Consolidated Industries Heating and Air Conditioning Repair and Installation
Premier Heating and Air Conditioning Repair and Installation

Most heating repairs are less than $100. We are your furnace repair experts. Heat pumps repaired and Freon leaks fixed.
* Trane Furnace Repair
* American Standard Furnace Repair
* Carrier Furnace Repair
* Payne Furnace Repair
* Bryant Furnace Repair
* Goodman Furnace Repair
* Janitrol Furnace Repair
* Amana Furnace Repair
* Wall Furnace Repair
* Floor Furnace Repair
We repair and install all brands of home and commercial furnaces and air conditioners.
Visit our website at http://www.EmpireCares.com/ and download valuable coupons. Yelp Empire Reviews Yelp. For more information see one of our many websites at http://www.coarsegoldheating.com/ or http://www.oakhurstheating.com/ or http://www.empirecares.com/ Empire plumbing reviews. Empire air conditioning reviews. Empire heating reviews. Empire electric reviews.

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First part of the Project.

Project: Installation of Two High Efficient Triangle Tube boilers and four 120 Gallon Glass-Lined Storage Tanks with dielectric unions and piping between boilers and tanks on the roof of a 25floor building.

Contractor: Milani Plumbing, Drainage & Heating.

For service please contact: 604-888-8888

Plumbing in Vancouver


phone: (604) 888-8888

Installing the Harman PB105 Pellet Boiler. Video 1 of a few taken on that day.
I designed and built my 3-story 3-car #garage by myself from foundation to siding in only a few months. I took videos and timelapse of the entire project from start to finish.

Subscribe and watch the whole video series to see how it did it! – http://goo.gl/z5P38R

Even more information @ http://mygaragebuild.com

Videos shot with the:
GoPro3 – http://amzn.to/1PY4m5Y and GoPro2 – http://amzn.to/1PY02Uo and Joby Tripod – http://amzn.to/1OcrNpN

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Check out my channel trailer! All my coolest shots – https://www.youtube.com/watch?v=MzMlIzuvuIg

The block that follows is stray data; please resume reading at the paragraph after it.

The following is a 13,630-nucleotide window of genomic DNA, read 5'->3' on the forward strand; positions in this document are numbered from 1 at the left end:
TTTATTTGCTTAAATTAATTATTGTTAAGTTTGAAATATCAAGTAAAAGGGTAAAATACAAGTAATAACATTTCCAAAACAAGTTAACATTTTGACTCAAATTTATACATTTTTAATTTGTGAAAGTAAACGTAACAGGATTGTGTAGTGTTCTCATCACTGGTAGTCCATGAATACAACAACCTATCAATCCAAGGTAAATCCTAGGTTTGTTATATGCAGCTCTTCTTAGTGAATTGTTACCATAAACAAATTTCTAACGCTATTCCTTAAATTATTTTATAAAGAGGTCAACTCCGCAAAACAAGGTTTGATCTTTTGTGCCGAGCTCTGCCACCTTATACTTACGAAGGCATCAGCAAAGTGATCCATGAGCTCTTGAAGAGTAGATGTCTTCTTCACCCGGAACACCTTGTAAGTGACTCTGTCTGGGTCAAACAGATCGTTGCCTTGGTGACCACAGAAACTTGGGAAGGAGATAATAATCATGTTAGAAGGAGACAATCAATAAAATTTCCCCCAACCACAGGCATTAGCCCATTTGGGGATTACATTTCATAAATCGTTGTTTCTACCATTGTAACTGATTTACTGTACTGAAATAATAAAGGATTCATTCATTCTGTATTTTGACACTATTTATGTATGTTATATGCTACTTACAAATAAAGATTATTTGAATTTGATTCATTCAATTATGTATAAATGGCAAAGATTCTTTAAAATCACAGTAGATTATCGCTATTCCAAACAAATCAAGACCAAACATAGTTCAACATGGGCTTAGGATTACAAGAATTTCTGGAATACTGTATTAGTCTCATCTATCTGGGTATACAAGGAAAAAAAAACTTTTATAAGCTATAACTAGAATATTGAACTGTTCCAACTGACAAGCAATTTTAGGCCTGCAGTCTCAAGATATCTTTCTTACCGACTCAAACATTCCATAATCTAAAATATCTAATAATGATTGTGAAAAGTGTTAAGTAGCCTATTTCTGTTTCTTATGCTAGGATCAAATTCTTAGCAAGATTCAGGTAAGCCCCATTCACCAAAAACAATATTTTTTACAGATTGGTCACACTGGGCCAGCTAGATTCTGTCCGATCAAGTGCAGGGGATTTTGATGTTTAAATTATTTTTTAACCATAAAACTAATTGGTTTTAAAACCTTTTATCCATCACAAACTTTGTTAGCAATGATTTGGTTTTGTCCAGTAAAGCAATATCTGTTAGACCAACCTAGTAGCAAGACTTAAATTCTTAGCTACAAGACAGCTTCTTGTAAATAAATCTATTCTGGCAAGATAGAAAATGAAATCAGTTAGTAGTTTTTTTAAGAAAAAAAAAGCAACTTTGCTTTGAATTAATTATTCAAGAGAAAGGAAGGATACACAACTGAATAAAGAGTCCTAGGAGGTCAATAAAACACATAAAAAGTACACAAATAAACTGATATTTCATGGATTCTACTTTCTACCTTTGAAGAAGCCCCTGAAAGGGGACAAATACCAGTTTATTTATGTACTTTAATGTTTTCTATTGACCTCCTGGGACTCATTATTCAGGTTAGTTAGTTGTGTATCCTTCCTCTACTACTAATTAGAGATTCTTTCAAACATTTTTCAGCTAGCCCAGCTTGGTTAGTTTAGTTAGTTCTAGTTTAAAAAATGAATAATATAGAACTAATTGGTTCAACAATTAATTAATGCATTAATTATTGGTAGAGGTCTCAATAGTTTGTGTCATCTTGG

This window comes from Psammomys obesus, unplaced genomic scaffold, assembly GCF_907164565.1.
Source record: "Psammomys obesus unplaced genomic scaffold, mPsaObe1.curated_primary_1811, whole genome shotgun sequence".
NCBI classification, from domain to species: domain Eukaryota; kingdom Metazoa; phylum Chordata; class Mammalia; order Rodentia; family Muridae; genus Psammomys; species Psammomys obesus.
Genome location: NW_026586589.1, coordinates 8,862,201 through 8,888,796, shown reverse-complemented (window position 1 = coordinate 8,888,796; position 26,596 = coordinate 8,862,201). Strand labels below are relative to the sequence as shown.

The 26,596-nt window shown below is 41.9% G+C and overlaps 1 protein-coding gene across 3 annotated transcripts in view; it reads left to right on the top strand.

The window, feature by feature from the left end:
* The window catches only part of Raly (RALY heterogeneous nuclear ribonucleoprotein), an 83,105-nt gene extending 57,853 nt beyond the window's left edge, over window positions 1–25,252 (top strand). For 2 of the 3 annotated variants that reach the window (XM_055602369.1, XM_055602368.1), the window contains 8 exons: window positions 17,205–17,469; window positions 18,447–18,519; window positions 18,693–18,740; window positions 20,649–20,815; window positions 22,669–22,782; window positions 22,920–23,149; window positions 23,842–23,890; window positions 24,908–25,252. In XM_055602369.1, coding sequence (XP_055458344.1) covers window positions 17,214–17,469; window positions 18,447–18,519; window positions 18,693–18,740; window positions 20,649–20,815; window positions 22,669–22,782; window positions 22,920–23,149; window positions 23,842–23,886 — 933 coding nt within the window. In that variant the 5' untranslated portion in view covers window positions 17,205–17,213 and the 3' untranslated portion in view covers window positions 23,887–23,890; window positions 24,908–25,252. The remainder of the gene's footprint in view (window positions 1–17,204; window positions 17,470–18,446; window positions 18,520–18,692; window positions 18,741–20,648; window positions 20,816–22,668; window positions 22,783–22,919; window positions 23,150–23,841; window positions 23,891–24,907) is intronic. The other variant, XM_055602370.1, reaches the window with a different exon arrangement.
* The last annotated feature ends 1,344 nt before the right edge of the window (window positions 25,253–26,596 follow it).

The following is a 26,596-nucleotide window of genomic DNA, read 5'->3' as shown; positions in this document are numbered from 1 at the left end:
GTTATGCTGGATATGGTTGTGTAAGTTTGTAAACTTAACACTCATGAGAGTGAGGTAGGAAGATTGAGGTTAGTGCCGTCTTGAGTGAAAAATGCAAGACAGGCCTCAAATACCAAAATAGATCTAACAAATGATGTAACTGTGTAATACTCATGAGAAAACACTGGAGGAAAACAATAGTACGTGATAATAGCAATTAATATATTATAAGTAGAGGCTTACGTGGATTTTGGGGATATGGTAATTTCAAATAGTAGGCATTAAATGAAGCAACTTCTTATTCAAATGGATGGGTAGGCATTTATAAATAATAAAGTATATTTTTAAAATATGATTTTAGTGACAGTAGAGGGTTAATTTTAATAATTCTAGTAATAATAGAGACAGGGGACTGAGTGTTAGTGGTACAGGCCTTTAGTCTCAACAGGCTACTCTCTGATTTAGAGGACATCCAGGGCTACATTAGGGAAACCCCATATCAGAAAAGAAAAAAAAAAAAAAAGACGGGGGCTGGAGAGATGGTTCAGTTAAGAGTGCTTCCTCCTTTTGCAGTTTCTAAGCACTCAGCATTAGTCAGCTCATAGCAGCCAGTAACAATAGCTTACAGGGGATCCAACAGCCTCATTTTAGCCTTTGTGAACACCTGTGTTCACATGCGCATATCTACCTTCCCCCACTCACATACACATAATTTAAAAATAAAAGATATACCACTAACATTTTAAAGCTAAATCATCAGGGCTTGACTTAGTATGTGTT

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This Old House plumbing and heating expert Richard Trethewey replaces a water heater and boiler with a single unit that’s much more efficient. (See below for a shopping list, tools, and steps.)
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Shopping List for How to Install a Combination Boiler/Water Heater:
– Plywood panel, used for mounting new combination boiler[BR]
– Combination boiler/water heater, including mounting hardware
– PVC pipe and fittings
– Outdoor temperature sensor
– PVC condensate line with limestone neutralizer
– Condensate pump
 
Tools List for How to Install a Combination Boiler/Water Heater:
– Screwdriver
– Drill/driver with 4-inch hole saw
– Tape measure

Steps for How to Install a Combination Boiler/Water Heater:
1. Mount a plywood panel to the basement wall to serve as a mounting panel for the new combination boiler.
2. Run new gas, electrical, and plumbing lines to the plywood panel.
3. Screw the metal mounting brackets to the plywood panel, then hang the combination heater onto the brackets.
4. Drill two 4-inch-diameter holes through the house wall for the exhaust vent and air intake vent. Be sure the air intake is above the snow line, and that the exhaust vent is 12 inches from a window and 12 inches from the air intake.
5. Use PVC pipe and fittings to create the exhaust and air intake vents. Run the piping from the boiler through the exterior wall.
6. Connect hot- and cold-water lines to the combination boiler to deliver water to the heating system and the domestic water fixtures.
7. Connect the gas line and new electrical cable to the combination boiler.
8. Mount an outdoor temperature sensor onto the north side of the house to help regulate the production of hot water.
9. Run a PVC condensate line with limestone neutralizer from the combination heater to a nearby utility sink drain or floor drain. Use a condensate pump to drain away the excess condensation.
10. Turn on the combination boiler, and it should immediately start making hot water.
11. Remove and discard the old boiler and water heater.

About Ask This Old House TV:
Homeowners have a virtual truckload of questions for us on smaller projects, and we’re ready to answer. Ask This Old House solves the steady stream of home improvement problems faced by our viewers—and we make house calls! Ask This Old House features some familiar faces from This Old House, including Kevin O’Connor, general contractor Tom Silva, plumbing and heating expert Richard Trethewey, and landscape contractor Roger Cook.

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How to Install a Combination Boiler/Water Heater | Ask This Old House
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First job was to construct a hearth for the boiler at the new floor height. It was a bit of a design as you go process but we got there in the end, even if only just 8 hours before install.

Check out our blog for more info and photos

http://www.restorationcouple.com/2015/04/09/biomass-boiler-installation-building-the-hearth/